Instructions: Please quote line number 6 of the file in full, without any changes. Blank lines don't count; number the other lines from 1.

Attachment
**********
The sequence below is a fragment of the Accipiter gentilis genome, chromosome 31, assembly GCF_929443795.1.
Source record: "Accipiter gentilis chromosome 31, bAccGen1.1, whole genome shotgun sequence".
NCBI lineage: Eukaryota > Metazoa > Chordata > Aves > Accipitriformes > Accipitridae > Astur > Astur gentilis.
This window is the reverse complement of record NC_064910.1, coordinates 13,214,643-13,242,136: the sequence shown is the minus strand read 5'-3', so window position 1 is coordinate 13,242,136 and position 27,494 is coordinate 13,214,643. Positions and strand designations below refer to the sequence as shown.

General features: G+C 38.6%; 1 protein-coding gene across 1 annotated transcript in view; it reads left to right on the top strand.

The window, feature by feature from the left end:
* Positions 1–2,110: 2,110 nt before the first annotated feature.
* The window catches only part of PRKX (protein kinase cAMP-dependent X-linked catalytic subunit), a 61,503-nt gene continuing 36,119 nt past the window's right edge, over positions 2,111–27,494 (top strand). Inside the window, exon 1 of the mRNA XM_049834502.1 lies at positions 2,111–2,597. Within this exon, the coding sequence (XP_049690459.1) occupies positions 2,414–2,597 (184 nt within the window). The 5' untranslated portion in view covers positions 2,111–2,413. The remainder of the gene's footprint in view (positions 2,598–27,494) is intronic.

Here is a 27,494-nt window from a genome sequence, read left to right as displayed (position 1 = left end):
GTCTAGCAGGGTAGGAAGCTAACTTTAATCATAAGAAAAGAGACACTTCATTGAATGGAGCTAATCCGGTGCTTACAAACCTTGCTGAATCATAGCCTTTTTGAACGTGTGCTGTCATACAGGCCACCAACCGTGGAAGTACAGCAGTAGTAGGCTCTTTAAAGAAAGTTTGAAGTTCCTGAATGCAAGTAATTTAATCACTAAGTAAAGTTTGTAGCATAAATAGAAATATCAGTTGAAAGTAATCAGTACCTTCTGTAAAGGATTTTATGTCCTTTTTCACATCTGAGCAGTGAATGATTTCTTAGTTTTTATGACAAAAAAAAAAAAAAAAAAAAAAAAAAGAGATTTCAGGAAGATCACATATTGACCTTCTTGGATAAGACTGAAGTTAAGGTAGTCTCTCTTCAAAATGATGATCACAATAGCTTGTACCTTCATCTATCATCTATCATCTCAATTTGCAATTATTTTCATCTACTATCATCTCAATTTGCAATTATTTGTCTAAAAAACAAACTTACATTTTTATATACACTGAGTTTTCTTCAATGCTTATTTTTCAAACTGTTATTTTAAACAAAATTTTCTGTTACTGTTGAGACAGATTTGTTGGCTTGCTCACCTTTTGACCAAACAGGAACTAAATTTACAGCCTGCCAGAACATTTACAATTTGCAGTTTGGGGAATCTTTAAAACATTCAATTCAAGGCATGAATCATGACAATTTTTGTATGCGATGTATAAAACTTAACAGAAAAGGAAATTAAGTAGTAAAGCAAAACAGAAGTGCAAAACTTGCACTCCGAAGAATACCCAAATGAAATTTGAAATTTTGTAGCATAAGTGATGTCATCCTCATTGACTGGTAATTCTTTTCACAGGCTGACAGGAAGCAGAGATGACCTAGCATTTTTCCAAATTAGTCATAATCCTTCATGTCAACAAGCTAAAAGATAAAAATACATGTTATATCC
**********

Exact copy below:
The window, feature by feature from the left end: